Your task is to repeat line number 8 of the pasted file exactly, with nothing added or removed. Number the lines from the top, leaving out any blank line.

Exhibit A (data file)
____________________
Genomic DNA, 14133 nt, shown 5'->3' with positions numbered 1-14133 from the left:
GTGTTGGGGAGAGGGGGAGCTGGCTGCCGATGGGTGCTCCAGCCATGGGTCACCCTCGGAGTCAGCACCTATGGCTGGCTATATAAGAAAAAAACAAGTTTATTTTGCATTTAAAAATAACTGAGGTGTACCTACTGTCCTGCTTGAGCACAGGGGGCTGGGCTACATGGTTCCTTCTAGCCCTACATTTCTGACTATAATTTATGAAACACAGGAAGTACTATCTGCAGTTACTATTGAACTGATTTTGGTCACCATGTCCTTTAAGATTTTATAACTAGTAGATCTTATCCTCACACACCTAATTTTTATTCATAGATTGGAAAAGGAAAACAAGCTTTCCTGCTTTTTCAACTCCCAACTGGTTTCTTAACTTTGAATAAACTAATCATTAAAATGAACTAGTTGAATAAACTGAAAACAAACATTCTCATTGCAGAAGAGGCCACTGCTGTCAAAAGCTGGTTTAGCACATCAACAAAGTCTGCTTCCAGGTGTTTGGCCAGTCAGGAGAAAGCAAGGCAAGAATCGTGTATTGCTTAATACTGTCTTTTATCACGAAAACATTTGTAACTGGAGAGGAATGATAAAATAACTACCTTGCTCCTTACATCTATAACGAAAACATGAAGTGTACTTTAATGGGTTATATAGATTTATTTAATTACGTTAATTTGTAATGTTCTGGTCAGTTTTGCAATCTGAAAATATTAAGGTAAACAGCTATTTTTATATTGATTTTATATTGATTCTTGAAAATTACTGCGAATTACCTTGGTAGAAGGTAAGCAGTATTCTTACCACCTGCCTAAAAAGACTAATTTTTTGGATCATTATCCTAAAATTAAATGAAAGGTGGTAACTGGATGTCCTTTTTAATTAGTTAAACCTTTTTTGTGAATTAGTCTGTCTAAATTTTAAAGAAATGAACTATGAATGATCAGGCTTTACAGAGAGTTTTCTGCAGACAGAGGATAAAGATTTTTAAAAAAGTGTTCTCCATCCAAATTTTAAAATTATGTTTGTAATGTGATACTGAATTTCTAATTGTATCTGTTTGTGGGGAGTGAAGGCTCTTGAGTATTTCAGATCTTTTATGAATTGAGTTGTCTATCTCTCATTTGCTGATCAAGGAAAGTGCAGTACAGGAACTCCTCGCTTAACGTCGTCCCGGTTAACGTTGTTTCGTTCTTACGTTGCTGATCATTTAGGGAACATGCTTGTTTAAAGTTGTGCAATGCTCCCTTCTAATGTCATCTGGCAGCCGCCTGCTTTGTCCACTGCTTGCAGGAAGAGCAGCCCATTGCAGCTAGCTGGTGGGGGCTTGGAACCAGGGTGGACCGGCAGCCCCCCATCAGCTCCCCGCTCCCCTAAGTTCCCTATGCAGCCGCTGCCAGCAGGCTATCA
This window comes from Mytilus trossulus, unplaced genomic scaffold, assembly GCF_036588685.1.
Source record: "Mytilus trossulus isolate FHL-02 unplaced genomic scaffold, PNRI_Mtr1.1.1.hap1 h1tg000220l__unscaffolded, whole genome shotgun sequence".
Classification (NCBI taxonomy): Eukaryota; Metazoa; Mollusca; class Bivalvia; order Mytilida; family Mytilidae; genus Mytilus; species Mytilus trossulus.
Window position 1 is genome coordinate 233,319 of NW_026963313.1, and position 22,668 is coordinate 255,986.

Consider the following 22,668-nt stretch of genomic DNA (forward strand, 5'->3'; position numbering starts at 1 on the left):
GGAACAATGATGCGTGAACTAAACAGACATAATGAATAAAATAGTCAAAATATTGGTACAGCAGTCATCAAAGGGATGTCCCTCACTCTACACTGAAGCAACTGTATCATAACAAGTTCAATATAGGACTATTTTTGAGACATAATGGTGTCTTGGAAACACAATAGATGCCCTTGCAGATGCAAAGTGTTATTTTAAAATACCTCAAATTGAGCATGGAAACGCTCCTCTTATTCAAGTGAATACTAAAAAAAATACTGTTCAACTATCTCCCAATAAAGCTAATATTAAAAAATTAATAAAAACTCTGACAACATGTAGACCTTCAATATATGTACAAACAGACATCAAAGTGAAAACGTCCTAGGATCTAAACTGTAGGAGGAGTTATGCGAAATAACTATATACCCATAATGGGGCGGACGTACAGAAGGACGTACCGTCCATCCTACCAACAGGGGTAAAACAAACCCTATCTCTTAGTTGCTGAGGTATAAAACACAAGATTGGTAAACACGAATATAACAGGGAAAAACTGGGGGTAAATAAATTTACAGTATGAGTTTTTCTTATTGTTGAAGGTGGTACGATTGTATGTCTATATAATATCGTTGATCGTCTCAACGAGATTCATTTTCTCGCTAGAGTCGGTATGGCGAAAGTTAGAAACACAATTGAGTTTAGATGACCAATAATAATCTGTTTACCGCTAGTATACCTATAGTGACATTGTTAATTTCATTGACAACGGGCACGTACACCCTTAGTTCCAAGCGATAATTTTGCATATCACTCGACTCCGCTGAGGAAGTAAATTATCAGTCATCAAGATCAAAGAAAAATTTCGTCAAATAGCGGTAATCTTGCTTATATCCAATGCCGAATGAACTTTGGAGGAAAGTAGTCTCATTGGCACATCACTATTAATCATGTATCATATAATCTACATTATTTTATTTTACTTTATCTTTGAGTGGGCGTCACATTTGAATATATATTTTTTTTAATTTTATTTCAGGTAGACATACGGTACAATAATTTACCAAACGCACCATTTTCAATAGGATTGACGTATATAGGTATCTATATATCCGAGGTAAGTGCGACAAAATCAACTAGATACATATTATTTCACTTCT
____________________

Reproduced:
GGAACAATGATGCGTGAACTAAACAGACATAATGAATAAAATAGTCAAAATATTGGTACAGCAGTCATCAAAGGGATGTCCCTCACTCTACACTGAAGCAACTGTATCATAACAAGTTCAATATAGGACTATTTTTGAGACATAATGGTGTCTTGGAAACACAATAGATGCCCTTGCAGATGCAAAGTGTTATTTTAAAATACCTCAAATTGAGCATGGAAACGCTCCTCTTATTCAAGTGAATACTAAAAAAAATACTGTTCAACTATCTCCCAATAAAGCTAATATTAAAAAATTAATAAAAACTCTGACAACATGTAGACCTTCAATATATGTACAAACAGACATCAAAGTGAAAACGTCCTAGGATCTAAACTGTAGGAGGAGTTATGCGAAATAACTATATACCCATAATGGGGCGGACGTACAGAAGGACGTACCGTCCATCCTACCAACAGGGGTAAAACAAACCCTATCTCTTAGTTGCTGAGGTATAAAACACAAGATTGGTAAACACGAATATAACAGGGAAAAACTGGGGGTAAATAAATTTACAGTATGAGTTTTTCTTATTGTTGAAGGTGGTACGATTGTATGTCTATATAATATCGTTGATCGTCTCAACGAGATTCATTTTCTCGCTAGAGTCGGTATGGCGAAAGTTAGAAACACAATTGAGTTTAGATGACCAATAATAATCTGTTTACCGCTAGTATACCTATAGTGACATTGTTAATTTCATTGACAACGGGCACGTACACCCTTAGTTCCAAGCGATAATTTTGCATATCACTCGACTCCGCTGAGGAAGTAAATTATCAGTCATCAAGATCAAAGAAAAATTTCGTCAAATAGCGGTAATCTTGCTTATATCCAATGCCGAATGAACTTTGGAGGAAAGTAGTCTCATTGGCACATCACTATTAATCATGTATCATATAATCTACATTATTTTATTTTACTTTATCTTTGAGTGGGCGTCACATTTGAATATATATTTTTTTTAATTTTATTTCAGGTAGACATACGGTACAATAATTTACCAAACGCACCATTTTCAATAGGATTGACGTATATAGGTATCTATATATCCGAGGTAAGTGCGACAAAATCAACTAGATACATATTATTTCACTTCT